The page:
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Artist Profile: Producer Marty Bowen ’91 on Trying New Things

Marty Bowen '91 is a producer and partner at Temple Hill Entertainment.
Marty Bowen '91 is a producer and partner at Temple Hill Entertainment. By Courtesy of Marty Bowen
By Maxi Duncan, Crimson Staff Writer

Film and television producer Marty Bowen '91 doesn’t shy away from doing new things — and his upcoming musical comedy series “Grease: Rise of the Pink Ladies” is evidence of the ambitious and adventurous spirit he brings to his work.

As an entertainment professional, Bowen values the collective experience of consuming art over everything else: His ultimate goal when producing TV shows and movies is to get large groups of people to watch, discuss, and appreciate them together. It was these values that led Bowen to “Rise of the Pink Ladies,” a spinoff of the popular 1970s musical — and this same passion for media that propelled him into the industry in the first place.

Bowen’s rise to fame was unexpected and far from linear, as it involved a lot of failure and one large leap of faith. Before he became the prolific producer behind series like “Dave” and “Love Victor,” Bowen was just like any other overworked Harvard student. After long hours of studying, he often watched his favorite TV show and movies to blow off steam.

“It wasn't until I was a junior in college when I realized I can actually make a living out of watching movies and TV shows,” he said in an interview with The Harvard Crimson. “Once I realized that there was a path towards doing that as a career, I took it.”

After deciding to pursue a career in entertainment, Bowen thought his path forward would be simple: He would get an internship, then an entry-level position, then leverage that job for one that paid well, eventually ending up at the job that he really wanted to do all along. But it didn’t end up working that way for him, as he didn’t get that first job in the industry he wanted after graduating.

So, without a job or even an apartment lined up, Bowen decided to take a chance. He loaded up his pickup truck, said goodbye to his parents, and left Fort Worth, Texas, for Hollywood. His leap of faith paid off — he went from being a partner at the United Talent Agency to co-founding his film and TV production company, Temple Hill Entertainment, in 2006.

At Temple Hill Entertainment, Bowen often works on book-to-movie adaptations, like his previous works “Twilight” and “The Hate You Give.” When looking for the next book adaptation he wants to work on, he often takes cues from the publishing industry.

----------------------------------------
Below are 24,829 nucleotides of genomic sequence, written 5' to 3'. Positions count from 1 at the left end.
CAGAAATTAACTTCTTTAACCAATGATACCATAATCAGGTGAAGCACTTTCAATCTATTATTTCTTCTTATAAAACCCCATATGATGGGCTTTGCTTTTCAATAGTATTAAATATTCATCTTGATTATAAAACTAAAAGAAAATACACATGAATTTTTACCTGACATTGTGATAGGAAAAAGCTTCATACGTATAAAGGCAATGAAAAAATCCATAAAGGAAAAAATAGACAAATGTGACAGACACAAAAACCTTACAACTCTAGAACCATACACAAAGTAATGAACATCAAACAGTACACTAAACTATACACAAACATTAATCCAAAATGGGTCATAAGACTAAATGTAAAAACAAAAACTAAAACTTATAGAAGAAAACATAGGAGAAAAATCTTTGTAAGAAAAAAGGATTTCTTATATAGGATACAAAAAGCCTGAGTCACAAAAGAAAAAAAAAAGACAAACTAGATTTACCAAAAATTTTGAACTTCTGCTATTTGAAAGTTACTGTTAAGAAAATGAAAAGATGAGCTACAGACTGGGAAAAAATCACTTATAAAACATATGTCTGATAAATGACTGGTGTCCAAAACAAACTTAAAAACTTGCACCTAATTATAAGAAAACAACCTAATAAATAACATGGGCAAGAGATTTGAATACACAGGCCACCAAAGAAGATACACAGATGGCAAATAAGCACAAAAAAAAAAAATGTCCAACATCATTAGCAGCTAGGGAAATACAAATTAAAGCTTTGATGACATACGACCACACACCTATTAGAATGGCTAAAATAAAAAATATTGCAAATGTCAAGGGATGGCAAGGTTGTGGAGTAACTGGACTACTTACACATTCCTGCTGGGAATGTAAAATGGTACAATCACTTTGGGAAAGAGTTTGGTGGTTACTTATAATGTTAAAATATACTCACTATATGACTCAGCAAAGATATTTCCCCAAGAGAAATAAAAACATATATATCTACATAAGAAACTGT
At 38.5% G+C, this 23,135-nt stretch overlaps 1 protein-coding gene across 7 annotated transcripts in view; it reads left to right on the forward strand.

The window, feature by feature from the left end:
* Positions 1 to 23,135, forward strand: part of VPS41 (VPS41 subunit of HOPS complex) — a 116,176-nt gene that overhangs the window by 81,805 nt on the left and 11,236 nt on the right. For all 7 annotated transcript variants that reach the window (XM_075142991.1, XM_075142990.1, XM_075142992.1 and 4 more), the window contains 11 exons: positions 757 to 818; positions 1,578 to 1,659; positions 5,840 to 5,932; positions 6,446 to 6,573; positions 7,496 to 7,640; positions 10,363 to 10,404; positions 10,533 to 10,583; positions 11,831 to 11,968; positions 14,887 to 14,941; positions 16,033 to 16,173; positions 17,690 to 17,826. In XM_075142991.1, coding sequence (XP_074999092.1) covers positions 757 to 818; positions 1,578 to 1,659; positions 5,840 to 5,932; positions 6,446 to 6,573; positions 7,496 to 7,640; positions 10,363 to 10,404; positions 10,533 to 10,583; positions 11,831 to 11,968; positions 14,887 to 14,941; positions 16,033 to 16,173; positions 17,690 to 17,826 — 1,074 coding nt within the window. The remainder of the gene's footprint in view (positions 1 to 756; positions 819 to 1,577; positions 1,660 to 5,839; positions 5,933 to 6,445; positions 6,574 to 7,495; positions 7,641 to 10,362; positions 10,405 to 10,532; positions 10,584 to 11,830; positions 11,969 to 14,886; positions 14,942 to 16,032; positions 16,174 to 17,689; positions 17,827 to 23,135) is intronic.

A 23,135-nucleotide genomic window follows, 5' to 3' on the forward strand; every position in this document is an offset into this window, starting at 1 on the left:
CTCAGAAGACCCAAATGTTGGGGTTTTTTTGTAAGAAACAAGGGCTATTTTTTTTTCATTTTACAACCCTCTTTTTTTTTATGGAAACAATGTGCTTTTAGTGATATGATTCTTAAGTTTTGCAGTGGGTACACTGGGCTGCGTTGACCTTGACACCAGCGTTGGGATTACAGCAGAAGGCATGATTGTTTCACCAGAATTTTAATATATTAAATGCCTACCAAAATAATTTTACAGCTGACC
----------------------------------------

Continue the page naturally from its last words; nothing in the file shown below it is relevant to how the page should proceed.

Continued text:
“If a publisher spends a million dollars on a book, it means they plan on really marketing it and trying to get it out there because they believe in it. That's important because publishing doesn't believe in every book, they have more of a volume business,” he said.

In other situations, Bowen would form an ongoing relationship with a particular author, and adapt multiple of their literary works. For example, Bowen has worked on all of the screen adaptations of John Green’s young adult novels, which include the wildly successful film “The Fault in Our Stars” and Hulu miniseries “Looking For Alaska.”

However, his upcoming project “Grease: Rise of the Pink Ladies” came about in an entirely unique way.

Bowen is a longtime fan of “Grease,” even having played Danny Zuko in a 1987 production of the stage show. He had always been interested in making a “Grease” prequel movie, focused on the summer Danny and Sandy first met — so he went to Paramount with his idea.

“I convinced Paramount to do that as a movie. And in the process of doing [the ‘Grease’ prequel], Paramount Television was like, maybe we should also consider doing a ‘Grease’ TV show. And so we joined that effort as well,” he said. This eventually led to the creation of ‘Grease: Rise of the Pink Ladies,’ a show set before both ‘Grease’ films, that focuses on the origin of the Pink Ladies, the high school clique shown in the original movies.

Even though the series is the first musical Bowen has worked on, he didn’t shy away from the musical components of the project, instead seeing music as an extra tool for storytelling. “It is like using a flashback or a dissolve or a multilinear story. All of those things are tools of the craft,” he said. Still, Bowen found it tricky to find a sound that feels simultaneously modern and authentic to the ’50s. So he deferred to others as much as possible to make sure he got it right: With the show having Grammy nominee Justin Tranter on as an executive music producer, it certainly seems like the show is in good hands.

At the end of the day, Bowen aims to create movies and TV shows that bring people together, whichever way that may be.

“That sort of collective consciousness can be found in many ways,” he said. “It can be found from a book that everybody loves and talks about, like ‘Twilight.’ Or because everybody wants to get together and cry, like ‘Fault in Our Stars.’ It can even be a genre project where people love to get together and jump out of their own skin like ‘Smile.’” Whether it’s a horror movie, love story, or a musical, Bowen is drawn to the emotional resonance of the characters and the conflicts they have amongst themselves.

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